What we need is a new type of leader. “No enemies to the right” or “no feeding the left” should be a set of tactics employed as needed, when needed and not put in place as the basis for a policy prescription. This is what I was arguing through the last portion of the piece: not so much a theology of NETTR per se, but a theological foundation for the kinds of leaders who will not foolishly throw their own under the bus. Wise, godly leaders will be men capable of doing hard things when they need to do them. That means sometimes protecting disagreeable, foolish and unsavory people, who, in more settled times, might demand a completely different response from the same wise, godly leader. I had to laugh at myself because I spend so much time pointing out the nature and effects of technique, its strengths and dangers and yet I missed catching myself falling into the managerial trap of treating NETTR like a policy rather that what it should be: a tool, a tactic, a strategy. It is available when necessary, but by no means need be established as the one single way for us to deal with our own radicals.
So what are we looking for? As I said, we are looking for a different kind of leader. We need men of authority, not managers and experts. It has become abundantly clear over the last few years that we are experiencing a crisis in authority. We hunger for men of the exception who are capable of remaking the world around them, who can call forth the “miracle of law.” We need men of wisdom. Men of tactics and strategy. Not men of policy and procedure. I read somewhere a while back, I wish I could remember the source, a piece which made the observation that for all of America’s inventiveness, its industrial and economic successes, that it has not really produced any history defining military tacticians. The author of this piece cited one general who should qualify, but he is often passed over because he was on the losing side of the Civil War: General Robert E. Lee.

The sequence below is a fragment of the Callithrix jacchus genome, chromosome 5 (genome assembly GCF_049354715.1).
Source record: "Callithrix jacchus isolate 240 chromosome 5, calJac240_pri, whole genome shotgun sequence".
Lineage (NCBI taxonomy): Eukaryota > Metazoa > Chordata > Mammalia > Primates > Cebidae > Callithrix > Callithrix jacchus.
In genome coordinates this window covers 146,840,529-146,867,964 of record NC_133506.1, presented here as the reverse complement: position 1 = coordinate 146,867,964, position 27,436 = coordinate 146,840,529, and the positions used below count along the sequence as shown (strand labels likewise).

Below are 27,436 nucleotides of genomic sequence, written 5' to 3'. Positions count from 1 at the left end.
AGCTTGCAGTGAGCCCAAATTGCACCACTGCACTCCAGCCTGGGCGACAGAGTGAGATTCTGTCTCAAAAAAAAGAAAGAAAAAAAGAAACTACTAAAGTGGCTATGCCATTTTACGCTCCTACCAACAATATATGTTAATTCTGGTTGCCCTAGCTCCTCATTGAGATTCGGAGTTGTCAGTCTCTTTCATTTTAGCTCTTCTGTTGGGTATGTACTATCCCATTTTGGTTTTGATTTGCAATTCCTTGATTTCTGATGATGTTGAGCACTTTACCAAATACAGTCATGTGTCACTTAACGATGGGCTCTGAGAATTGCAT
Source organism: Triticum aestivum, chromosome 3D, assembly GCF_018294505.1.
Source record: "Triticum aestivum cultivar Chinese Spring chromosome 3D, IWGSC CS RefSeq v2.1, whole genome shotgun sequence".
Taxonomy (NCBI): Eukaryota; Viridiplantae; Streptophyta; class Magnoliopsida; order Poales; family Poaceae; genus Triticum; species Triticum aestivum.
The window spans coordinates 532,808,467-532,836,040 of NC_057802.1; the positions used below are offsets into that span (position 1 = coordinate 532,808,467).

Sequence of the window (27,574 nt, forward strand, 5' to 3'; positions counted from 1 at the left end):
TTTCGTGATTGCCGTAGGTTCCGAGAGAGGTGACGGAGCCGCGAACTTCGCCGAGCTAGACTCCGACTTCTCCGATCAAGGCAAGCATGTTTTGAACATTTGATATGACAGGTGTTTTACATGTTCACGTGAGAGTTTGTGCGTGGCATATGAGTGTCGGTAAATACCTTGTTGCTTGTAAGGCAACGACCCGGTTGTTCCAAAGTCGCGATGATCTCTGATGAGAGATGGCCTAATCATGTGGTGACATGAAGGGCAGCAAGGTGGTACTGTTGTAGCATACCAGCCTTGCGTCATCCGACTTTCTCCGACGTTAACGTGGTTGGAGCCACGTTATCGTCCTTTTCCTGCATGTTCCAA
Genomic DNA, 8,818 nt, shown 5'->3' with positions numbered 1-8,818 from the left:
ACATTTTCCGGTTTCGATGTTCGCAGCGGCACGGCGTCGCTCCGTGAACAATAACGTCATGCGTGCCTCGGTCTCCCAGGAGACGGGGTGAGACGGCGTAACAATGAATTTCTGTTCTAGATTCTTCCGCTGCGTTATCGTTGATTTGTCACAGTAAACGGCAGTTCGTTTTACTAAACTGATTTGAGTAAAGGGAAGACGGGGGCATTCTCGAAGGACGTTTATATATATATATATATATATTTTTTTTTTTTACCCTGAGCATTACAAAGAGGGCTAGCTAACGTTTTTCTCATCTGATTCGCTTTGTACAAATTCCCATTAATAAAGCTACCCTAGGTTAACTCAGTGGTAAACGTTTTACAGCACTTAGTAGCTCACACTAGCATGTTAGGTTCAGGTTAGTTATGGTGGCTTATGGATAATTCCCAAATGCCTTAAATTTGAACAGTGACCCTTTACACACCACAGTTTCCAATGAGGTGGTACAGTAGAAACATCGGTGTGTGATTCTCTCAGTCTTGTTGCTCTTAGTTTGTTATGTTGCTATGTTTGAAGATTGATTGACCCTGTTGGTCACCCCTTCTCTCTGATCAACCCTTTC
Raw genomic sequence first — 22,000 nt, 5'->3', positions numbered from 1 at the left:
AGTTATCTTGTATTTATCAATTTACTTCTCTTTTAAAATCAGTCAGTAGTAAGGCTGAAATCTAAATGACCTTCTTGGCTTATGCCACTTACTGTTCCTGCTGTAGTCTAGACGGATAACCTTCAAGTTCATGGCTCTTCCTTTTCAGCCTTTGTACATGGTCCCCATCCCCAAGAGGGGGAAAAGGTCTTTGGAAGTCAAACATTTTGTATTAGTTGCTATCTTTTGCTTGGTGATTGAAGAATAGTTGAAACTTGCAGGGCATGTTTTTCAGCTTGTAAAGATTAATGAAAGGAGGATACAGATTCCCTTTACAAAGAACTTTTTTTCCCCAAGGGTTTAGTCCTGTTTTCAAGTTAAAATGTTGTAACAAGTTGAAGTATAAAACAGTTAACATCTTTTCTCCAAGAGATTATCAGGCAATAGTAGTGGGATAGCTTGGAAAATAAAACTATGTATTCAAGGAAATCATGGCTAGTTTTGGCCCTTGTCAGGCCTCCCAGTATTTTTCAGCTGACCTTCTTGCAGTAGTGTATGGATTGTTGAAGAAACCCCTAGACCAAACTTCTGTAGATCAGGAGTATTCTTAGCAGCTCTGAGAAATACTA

The article asked why has America not produced great tactical generals? In part, the answer was that the industrial society into which America was transforming was shaped around the bourgeoisie and their managerial skills. This affects the way that they are taught and trained. Managers have proven themselves quite adept at building a global empire. Managerialism demands managers. We define “leadership” largely in managerial terms today. Managers write, implement and follow policy. They grind you down one policy at time until you conform and allow yourself to be shaped by the system. They don’t win battles with tactical verve, creative flair and competency. They don’t win by force of character and personal genius. Managers win by harnessing resources, consistency, setting a high floor, and by developing reliable, complex systems. They manage logistics, supply chains. Command and control. All the components of warfare on an industrial scale.
This seems to be the dividing line: on one side there is the power of system and on the other side there is the power of personal authority. We have been sold on the necessity of system because it raises the floor and produces consistent, efficient results at a relatively high level. But managerial systems also lower the ceiling. They guard against, and even smother the free wheeling, free thinking, man of action who does things by the force of his character. We guard against persons, the lows; but we also guard against the highs by means of our systems. NETTR has the potential to become an inflexible managerial policy prescription that would in the end undermine our resistance just as much as those who throw right wing radicals to the regime wolves as a matter of policy. But in the right hands, as a tactic, executed in the right way at the right time, it has the potential to rob the left of the power of the ratchet.
So, this begs the question, what do I mean by a person of “authority?”